News Wrap: Yanukovich defies opponents with plan for Russian economic union
JUDY WOODRUFF: A security breach at the height of the holiday season has exposed millions of Target shoppers to data theft. The retail chain said today that some 40 million credit and debit card accounts may be affected. It urged cardholders to monitor their statements for suspicious charges. We will get the details and explore the risks right after the news summary.
The U.S. economy turned in some lackluster numbers today. Home sales fell in November for the third straight month. And first-time claims for unemployment benefits last week were the highest since March. On Wall Street, the Dow Jones industrial average gained 11 points to close at 16179. The Nasdaq fell nearly 12 points to close at 4058.
From Moscow today, a surprise announcement. After a lengthy news conference, Russian President Vladimir Putin announced that he will pardon the man who was once his leading opponent. Oil tycoon Mikhail Khodorkovsky has been jailed on corruption charges for more than a decade. We will have a full report on the Putin news conference and reaction later in the program.
The president of Ukraine had his own session with reporters today and defied his opponents at home and abroad. Viktor Yanukovych announced plans for partially joining an economic union led by Russia, despite weeks of protests against the move.
In a televised interview, he also criticized Western officials who've visited Kiev and supported the protests.
PRESIDENT VIKTOR YANUKOVYCH, Ukraine (through interpreter): It is very important that no other countries interfere in our internal questions and that they do not consider that they are the masters here, anywhere, on this square or anywhere else. I am categorically against anybody coming and teaching us how to live here.
JUDY WOODRUFF: Yanukovych challenged those leading the protests to wait for elections if they want to change Ukraine's government.
Security forces in Egypt today intensified their crackdown on key figures in the Arab spring uprising. Mohamed Adel led a youth movement in the drive to oust then-President Hosni Mubarak. He was arrested this morning. Meanwhile, two of Mubarak's sons were acquitted on corruption charges. A former prime minister was cleared as well.
A jury in London has convicted two men in the sensational daylight murder of an off-duty British soldier. The two were self-declared soldiers of Allah inspired by al-Qaida.
We have a report from Lucy Manning of Independent Television News.
LUCY MANNING: Lee Rigby, a British soldier who had gone to war for his country, the men who murdered him, who called themselves soldiers of Allah, who thought their war was on the streets of Woolwich, the shocking pictures from that day, a scene so ordinary, as a woman walks by with her shopping, yet so unbelievable, Michael Adebolajo, blood on his hands, hatred from his mouth.
MAN: The only reason we have killed this man today is because Muslims are dying daily by British soldiers. And this British soldier is one. He's an eye for an eye and a tooth for a tooth.
LUCY MANNING: Moments earlier, they had been waiting for a soldier to kill. That soldier on his final walk was Lee Rigby. In his Help for Heroes top, he walked down the road outside the barracks, and as they spotted him, they accelerated and hit him.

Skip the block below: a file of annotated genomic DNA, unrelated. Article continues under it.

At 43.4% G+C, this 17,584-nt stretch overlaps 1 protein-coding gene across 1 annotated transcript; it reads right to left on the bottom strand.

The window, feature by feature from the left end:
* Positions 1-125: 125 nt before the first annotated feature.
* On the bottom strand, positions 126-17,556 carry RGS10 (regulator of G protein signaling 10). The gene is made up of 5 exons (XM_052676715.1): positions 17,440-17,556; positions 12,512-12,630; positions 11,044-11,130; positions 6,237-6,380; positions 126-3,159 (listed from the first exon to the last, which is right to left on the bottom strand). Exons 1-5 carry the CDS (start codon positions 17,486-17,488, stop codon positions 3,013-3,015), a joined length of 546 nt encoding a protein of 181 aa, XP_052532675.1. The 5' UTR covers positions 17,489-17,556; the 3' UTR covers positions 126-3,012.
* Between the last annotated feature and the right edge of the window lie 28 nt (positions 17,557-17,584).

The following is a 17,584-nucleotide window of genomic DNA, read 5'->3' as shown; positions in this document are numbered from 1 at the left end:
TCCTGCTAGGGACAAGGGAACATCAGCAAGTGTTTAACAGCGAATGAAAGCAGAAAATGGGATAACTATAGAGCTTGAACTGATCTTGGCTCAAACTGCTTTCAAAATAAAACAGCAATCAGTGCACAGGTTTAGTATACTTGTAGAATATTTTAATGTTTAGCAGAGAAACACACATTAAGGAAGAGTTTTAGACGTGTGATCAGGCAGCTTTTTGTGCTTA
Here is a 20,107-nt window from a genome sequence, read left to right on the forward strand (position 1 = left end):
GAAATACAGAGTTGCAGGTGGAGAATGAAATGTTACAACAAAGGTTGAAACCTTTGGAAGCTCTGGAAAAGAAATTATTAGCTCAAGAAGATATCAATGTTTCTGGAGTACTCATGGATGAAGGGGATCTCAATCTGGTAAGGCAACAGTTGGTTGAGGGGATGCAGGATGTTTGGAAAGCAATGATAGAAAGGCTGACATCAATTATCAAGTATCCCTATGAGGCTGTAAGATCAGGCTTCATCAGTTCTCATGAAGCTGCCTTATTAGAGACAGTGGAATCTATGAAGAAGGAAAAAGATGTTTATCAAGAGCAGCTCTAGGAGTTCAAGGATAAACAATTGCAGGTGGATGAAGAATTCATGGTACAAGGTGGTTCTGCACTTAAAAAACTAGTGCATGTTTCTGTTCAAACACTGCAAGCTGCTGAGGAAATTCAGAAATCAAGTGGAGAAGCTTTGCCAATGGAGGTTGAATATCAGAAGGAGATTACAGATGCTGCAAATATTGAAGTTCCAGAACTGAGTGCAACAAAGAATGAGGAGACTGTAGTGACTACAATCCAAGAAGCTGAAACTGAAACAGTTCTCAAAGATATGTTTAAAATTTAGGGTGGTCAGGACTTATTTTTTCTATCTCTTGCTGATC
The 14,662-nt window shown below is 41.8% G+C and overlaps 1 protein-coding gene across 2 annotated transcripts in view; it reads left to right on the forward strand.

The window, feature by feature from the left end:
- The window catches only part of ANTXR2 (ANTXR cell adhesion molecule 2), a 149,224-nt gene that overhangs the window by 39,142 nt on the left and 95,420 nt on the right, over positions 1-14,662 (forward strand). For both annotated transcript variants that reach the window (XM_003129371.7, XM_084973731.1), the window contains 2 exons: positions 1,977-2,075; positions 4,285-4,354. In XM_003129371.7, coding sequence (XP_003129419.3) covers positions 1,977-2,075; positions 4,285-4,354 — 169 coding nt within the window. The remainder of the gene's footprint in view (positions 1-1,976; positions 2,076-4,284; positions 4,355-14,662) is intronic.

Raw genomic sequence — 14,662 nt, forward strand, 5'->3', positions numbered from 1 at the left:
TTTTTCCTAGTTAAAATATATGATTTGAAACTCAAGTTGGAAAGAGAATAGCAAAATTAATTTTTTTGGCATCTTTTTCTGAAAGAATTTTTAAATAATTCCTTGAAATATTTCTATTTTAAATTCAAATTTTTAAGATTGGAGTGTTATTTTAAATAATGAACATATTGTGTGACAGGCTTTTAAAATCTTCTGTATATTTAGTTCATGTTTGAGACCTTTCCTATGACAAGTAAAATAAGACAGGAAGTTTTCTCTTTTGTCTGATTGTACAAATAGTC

It wasn't enough for them just to knock Lee Rigby over. The actual details are too graphic, but in the middle of the day, they repeatedly stabbed and slashed Lee Rigby's neck, and that still wasn't enough. They then dragged his body into the road.
They wanted martyrdom to go to paradise. Instead, they will go to jail. Lee Rigby's family dignified, yet clearly still traumatized, shed more tears in court as they heard the words guilty.
PETE SPARKS, detective inspector: "This has been the toughest time of our lives. No one should have to go through what we have been through as a family. We are satisfied that justice has been done. But, unfortunately, no amount of justice will bring Lee back."
LUCY MANNING: But there are questions about the murderers. Both had already been in prison and they were known to the police for a number of years, Michael Adebolajo taking center stage at an Islamist demonstration.
And he claimed to have been approached by MI5 as recently as this year, so were they missed? Parliament is now investigating.
JUDY WOODRUFF: Part of a London theater collapsed evening during a performance, injuring more than 80 people. Seven of the injured were seriously hurt. Several had to be rescued from beneath piles of plaster, wood and dust. There was no word on the cause.
In Iraq, Shiite pilgrims were again the target of suicide bombers today, and at least 36 were killed. The attacks came as thousands of people made their way to the Shiite city of Karbala for a major Muslim holiday. At least three bombers struck at different points along the route. Al-Qaida and Sunni Muslim insurgents often target Shiites on the pilgrimage.
U.N. investigators say that the Syrian military and its allies are systematically seizing people who are never heard from again. A report today said that thousands have been taken away. Separately, Amnesty International reported that rebels linked to al-Qaida have tortured and killed people at secret prisons in Northern Syria.
President Obama commuted the sentences of eight convicted drug offenders today. In a written statement, he said their prison terms were unduly long under a law that treated crack cocaine more harshly than powder cocaine. A more recent law has reduced the disparity. Before today, the president commuted just one sentence in his five years in office.
New Mexico is now the 17th state to legalize gay marriage. The state Supreme Court ruled today that it is unconstitutional to bar same-sex unions. New Mexico law never directly addressed the issue, but until recently, county clerks historically denied marriage licenses to gays and lesbians.